sprite writes
broodings from the burrow

October 10, 2007

blogging backlog: the yarn harlot
posted by soe 11:04 pm

I should not take photos.

Oh, I’m not a bad photographer. Admittedly, I occasionally cut someone’s head off or give them vampire eyes, but generally I understand the major idea — put something in frame and capture it (usually in focus) — and can execute it reasonably well. Every once in a while, I’m even somewhat gifted with framing a shot.

But I am a bad uploader. Shots sit on my camera for days. Then they sit on the computer for a while longer. Then they’re loaded into Flickr, but I have to annotate them. And then I have to write the post to accompany them. If I left out the photos, we could skip straight to that last item.

Because I’ve been diligent about bringing my camera with me, I’m behind on my blogging. (Those of you who have been peeking at my Flickr account and have already followed the goings-on in my life, shhhh! You’re probably bored already. Go ahead and click one of those links to the right and see what some other bloggers are up to.)

Which means that some of the topics covered in this week’s posts will be a little old. But, to reassure my folks, this does at least mean that there will be posts. Let’s not quibble about how long ago I did the things in them.

Today’s topic? The Sept. 20 Yarn Harlot talk in Arlington, Virginia.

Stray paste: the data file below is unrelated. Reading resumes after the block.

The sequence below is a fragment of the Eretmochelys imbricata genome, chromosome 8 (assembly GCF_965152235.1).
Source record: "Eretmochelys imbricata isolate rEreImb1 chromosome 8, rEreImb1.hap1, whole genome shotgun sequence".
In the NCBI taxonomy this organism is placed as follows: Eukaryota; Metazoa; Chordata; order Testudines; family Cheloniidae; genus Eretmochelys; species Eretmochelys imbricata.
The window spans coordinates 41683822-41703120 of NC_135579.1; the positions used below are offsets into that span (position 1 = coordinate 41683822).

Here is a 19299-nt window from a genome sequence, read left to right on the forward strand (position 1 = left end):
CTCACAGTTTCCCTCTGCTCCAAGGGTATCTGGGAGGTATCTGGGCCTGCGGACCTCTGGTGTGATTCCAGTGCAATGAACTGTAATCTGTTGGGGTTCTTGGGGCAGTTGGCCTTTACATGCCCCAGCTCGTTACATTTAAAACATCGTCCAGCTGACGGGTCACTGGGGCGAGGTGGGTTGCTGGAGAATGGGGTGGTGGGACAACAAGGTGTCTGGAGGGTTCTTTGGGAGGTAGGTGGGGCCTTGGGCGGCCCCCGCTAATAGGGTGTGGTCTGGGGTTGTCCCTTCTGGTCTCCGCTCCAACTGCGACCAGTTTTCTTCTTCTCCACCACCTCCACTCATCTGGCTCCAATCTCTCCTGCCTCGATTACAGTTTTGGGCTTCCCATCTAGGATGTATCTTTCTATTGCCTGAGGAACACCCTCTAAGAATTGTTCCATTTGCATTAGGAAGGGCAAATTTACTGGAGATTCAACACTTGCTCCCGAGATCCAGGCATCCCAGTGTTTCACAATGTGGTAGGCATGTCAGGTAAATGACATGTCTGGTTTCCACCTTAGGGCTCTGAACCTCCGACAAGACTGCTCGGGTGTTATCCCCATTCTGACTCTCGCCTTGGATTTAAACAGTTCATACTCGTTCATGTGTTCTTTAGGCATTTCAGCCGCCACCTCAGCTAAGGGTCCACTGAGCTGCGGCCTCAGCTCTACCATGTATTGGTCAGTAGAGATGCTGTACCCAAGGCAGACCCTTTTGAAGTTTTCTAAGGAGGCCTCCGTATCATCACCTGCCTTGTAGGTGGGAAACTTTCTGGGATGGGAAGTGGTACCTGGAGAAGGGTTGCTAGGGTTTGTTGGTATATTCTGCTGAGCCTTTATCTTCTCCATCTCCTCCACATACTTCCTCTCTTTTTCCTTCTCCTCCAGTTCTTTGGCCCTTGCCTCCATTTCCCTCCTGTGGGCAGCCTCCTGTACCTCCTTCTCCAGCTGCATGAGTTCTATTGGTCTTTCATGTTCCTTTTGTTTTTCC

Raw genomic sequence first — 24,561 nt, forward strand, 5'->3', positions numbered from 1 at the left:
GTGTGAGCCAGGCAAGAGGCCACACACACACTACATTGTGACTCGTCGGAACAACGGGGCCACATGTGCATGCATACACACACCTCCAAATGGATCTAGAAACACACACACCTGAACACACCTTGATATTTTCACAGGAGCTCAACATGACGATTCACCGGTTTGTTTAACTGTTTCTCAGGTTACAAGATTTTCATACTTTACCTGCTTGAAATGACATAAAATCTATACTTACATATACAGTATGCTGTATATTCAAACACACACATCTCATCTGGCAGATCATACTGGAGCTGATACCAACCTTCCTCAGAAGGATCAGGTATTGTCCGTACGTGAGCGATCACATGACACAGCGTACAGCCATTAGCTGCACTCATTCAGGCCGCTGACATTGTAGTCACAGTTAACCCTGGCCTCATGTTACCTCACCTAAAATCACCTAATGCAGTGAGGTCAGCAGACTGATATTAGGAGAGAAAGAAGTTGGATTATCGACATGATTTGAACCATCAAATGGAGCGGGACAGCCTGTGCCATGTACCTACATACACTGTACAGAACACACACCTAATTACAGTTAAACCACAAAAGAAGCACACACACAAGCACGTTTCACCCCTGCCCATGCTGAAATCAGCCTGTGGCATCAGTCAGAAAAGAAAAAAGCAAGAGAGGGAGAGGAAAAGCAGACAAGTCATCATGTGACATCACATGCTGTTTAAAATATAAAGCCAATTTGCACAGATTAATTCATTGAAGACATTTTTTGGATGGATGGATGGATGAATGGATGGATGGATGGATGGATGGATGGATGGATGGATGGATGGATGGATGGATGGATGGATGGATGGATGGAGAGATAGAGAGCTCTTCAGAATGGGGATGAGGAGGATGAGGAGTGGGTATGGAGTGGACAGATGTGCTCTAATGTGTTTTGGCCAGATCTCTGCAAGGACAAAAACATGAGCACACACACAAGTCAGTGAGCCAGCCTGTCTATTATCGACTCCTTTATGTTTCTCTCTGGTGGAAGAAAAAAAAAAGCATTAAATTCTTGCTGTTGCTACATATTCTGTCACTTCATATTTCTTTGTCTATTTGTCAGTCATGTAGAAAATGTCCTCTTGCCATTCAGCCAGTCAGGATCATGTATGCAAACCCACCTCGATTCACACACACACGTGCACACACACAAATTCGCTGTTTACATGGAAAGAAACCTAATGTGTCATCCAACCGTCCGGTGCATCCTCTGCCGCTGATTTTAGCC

I admit that I tend to wait until the last minute to focus on projects. They’re on my radar screen, but I have an optimistic and unrealistic relationship with the calendar. It insists on plodding along day after day after day, while I tend to think that days can S-T-R-E-T-C-H out to fit the length of time I need in order to finish something. So I knew that when Stephanie Pearl-McPhee came to town to do her reading that she would be collecting children’s hats for a charitable organization. I knew that there was a month before the event, then a week, then a weekend. You see where this is going. With 30 hours to go before the event, I cast on for a hat. Then, with 24 hours to go before the event, I ripped out what I’d knit because it was too small and cast on again — twice.

I knit during lunch. I knit during a ball game. I knit during a good-bye happy hour. My fingers flew.

When Sweetpea discovered she’d be unable to go to the talk, I convinced Rudi that the only way to guarantee that I arrived there and home again safely was for him to accompany me. (Virginia roads and I have the same relationships as Hogwarts staircases and students; just because they start in a place you expect does not mean that they will take you to the desired destination. They are very tricky and I will swear to a court that they move.)

The Gathering CrowdI pulled out my three inches of hat and knit as Rudi drove out to whichever stretch of road the Border’s was on that night (Lee Highway? Seven Corner’s? Bailey’s Crossroads? Route 50 or 7 or 66?). We arrived with a few minutes to spare, so I bought a snack and drinks for us both and Rudi found a place to stand.